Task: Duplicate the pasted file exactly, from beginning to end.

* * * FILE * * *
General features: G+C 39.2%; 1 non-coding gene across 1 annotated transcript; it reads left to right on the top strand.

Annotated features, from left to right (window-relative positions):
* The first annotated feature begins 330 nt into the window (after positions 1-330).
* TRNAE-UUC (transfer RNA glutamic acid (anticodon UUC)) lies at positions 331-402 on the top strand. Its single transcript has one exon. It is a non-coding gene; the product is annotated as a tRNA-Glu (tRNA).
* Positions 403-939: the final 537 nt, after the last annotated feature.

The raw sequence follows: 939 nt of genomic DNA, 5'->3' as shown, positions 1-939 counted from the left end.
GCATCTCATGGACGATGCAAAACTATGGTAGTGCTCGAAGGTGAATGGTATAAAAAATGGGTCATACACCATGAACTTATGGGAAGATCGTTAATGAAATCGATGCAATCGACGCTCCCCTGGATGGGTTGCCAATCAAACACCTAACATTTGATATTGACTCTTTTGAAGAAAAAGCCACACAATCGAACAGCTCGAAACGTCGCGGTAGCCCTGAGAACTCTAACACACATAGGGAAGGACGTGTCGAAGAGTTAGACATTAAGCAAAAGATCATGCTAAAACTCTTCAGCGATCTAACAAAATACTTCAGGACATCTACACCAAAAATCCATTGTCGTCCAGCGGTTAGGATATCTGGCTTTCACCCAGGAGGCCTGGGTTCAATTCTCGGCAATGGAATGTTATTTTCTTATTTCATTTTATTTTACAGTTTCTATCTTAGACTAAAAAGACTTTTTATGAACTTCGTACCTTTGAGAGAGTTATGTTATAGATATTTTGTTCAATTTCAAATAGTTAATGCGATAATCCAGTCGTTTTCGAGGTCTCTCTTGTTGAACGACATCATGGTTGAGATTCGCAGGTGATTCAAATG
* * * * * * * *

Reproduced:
General features: G+C 39.2%; 1 non-coding gene across 1 annotated transcript; it reads left to right on the top strand.

Annotated features, from left to right (window-relative positions):
* The first annotated feature begins 330 nt into the window (after positions 1-330).
* TRNAE-UUC (transfer RNA glutamic acid (anticodon UUC)) lies at positions 331-402 on the top strand. Its single transcript has one exon. It is a non-coding gene; the product is annotated as a tRNA-Glu (tRNA).
* Positions 403-939: the final 537 nt, after the last annotated feature.

The raw sequence follows: 939 nt of genomic DNA, 5'->3' as shown, positions 1-939 counted from the left end.
GCATCTCATGGACGATGCAAAACTATGGTAGTGCTCGAAGGTGAATGGTATAAAAAATGGGTCATACACCATGAACTTATGGGAAGATCGTTAATGAAATCGATGCAATCGACGCTCCCCTGGATGGGTTGCCAATCAAACACCTAACATTTGATATTGACTCTTTTGAAGAAAAAGCCACACAATCGAACAGCTCGAAACGTCGCGGTAGCCCTGAGAACTCTAACACACATAGGGAAGGACGTGTCGAAGAGTTAGACATTAAGCAAAAGATCATGCTAAAACTCTTCAGCGATCTAACAAAATACTTCAGGACATCTACACCAAAAATCCATTGTCGTCCAGCGGTTAGGATATCTGGCTTTCACCCAGGAGGCCTGGGTTCAATTCTCGGCAATGGAATGTTATTTTCTTATTTCATTTTATTTTACAGTTTCTATCTTAGACTAAAAAGACTTTTTATGAACTTCGTACCTTTGAGAGAGTTATGTTATAGATATTTTGTTCAATTTCAAATAGTTAATGCGATAATCCAGTCGTTTTCGAGGTCTCTCTTGTTGAACGACATCATGGTTGAGATTCGCAGGTGATTCAAATG